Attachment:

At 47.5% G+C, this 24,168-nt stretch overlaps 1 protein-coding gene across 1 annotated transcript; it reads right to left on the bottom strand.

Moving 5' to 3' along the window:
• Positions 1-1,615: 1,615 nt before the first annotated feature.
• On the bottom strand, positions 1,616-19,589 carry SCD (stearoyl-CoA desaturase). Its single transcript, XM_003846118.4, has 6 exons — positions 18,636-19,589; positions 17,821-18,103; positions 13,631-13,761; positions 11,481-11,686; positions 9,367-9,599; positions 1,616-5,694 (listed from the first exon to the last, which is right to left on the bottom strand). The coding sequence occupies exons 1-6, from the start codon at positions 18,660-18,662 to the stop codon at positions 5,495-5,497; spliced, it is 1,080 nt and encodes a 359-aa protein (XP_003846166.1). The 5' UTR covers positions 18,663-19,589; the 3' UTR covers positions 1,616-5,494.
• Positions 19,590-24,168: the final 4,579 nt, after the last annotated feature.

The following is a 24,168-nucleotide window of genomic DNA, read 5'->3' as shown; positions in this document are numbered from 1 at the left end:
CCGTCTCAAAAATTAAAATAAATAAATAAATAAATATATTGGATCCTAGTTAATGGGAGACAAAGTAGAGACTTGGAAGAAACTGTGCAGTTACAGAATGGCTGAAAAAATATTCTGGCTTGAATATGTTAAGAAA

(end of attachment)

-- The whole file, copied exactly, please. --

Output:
At 47.5% G+C, this 24,168-nt stretch overlaps 1 protein-coding gene across 1 annotated transcript; it reads right to left on the bottom strand.

Moving 5' to 3' along the window:
• Positions 1-1,615: 1,615 nt before the first annotated feature.
• On the bottom strand, positions 1,616-19,589 carry SCD (stearoyl-CoA desaturase). Its single transcript, XM_003846118.4, has 6 exons — positions 18,636-19,589; positions 17,821-18,103; positions 13,631-13,761; positions 11,481-11,686; positions 9,367-9,599; positions 1,616-5,694 (listed from the first exon to the last, which is right to left on the bottom strand). The coding sequence occupies exons 1-6, from the start codon at positions 18,660-18,662 to the stop codon at positions 5,495-5,497; spliced, it is 1,080 nt and encodes a 359-aa protein (XP_003846166.1). The 5' UTR covers positions 18,663-19,589; the 3' UTR covers positions 1,616-5,494.
• Positions 19,590-24,168: the final 4,579 nt, after the last annotated feature.

The following is a 24,168-nucleotide window of genomic DNA, read 5'->3' as shown; positions in this document are numbered from 1 at the left end:
CCGTCTCAAAAATTAAAATAAATAAATAAATAAATATATTGGATCCTAGTTAATGGGAGACAAAGTAGAGACTTGGAAGAAACTGTGCAGTTACAGAATGGCTGAAAAAATATTCTGGCTTGAATATGTTAAGAAA